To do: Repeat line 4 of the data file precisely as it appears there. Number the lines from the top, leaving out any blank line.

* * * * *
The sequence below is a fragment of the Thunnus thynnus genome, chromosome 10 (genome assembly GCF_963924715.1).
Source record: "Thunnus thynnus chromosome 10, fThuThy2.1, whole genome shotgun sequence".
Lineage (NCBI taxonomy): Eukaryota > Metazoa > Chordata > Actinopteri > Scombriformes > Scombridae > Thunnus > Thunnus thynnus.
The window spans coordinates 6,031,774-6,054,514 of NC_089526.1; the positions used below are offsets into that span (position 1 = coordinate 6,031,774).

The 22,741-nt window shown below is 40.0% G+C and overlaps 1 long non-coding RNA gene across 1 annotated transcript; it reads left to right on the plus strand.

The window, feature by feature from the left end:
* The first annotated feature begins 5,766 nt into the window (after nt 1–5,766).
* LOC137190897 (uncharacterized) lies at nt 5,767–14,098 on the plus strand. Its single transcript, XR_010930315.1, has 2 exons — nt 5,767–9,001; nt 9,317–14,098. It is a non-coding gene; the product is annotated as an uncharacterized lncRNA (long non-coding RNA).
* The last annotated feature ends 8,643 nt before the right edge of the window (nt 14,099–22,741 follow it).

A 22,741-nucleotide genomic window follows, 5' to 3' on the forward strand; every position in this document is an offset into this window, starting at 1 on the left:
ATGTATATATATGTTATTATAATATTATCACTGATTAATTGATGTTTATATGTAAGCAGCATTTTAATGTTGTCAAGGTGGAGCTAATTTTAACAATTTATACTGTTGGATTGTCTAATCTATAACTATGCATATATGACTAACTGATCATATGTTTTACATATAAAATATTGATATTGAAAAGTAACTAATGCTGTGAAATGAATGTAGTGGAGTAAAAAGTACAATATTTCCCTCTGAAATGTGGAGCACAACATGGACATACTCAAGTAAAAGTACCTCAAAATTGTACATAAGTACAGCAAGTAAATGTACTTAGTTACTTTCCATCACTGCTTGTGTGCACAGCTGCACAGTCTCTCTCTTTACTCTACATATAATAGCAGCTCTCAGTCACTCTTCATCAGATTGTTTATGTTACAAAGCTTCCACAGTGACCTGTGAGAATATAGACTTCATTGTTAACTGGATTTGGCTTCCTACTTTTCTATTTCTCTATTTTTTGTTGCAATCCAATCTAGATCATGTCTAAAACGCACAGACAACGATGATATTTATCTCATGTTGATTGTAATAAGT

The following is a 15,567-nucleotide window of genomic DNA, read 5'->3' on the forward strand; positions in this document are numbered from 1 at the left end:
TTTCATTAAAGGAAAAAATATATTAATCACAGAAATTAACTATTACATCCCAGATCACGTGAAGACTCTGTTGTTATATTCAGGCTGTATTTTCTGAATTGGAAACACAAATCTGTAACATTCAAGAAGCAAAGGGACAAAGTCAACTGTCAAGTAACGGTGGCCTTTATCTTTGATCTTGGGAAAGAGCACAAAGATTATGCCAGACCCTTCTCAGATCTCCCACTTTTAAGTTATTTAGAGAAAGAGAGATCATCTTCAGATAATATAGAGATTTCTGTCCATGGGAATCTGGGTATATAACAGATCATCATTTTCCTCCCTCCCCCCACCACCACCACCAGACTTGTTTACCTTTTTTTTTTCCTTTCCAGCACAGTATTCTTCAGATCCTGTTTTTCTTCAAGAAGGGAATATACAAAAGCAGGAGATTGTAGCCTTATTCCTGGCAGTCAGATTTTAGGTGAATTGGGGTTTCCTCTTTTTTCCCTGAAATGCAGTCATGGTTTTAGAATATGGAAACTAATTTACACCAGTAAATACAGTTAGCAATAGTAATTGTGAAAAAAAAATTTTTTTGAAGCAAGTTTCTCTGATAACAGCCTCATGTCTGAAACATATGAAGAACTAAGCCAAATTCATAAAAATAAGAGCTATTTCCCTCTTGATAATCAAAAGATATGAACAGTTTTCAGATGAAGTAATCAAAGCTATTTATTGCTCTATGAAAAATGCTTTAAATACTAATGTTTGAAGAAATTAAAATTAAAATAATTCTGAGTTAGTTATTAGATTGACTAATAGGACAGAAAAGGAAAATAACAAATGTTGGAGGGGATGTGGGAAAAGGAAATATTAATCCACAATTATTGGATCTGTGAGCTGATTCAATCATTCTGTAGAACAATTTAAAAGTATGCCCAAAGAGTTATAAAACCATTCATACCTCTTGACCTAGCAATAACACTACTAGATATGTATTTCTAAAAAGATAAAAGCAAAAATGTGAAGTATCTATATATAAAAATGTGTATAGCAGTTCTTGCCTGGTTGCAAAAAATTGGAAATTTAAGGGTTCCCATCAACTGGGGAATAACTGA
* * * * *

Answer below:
The window spans coordinates 6,031,774-6,054,514 of NC_089526.1; the positions used below are offsets into that span (position 1 = coordinate 6,031,774).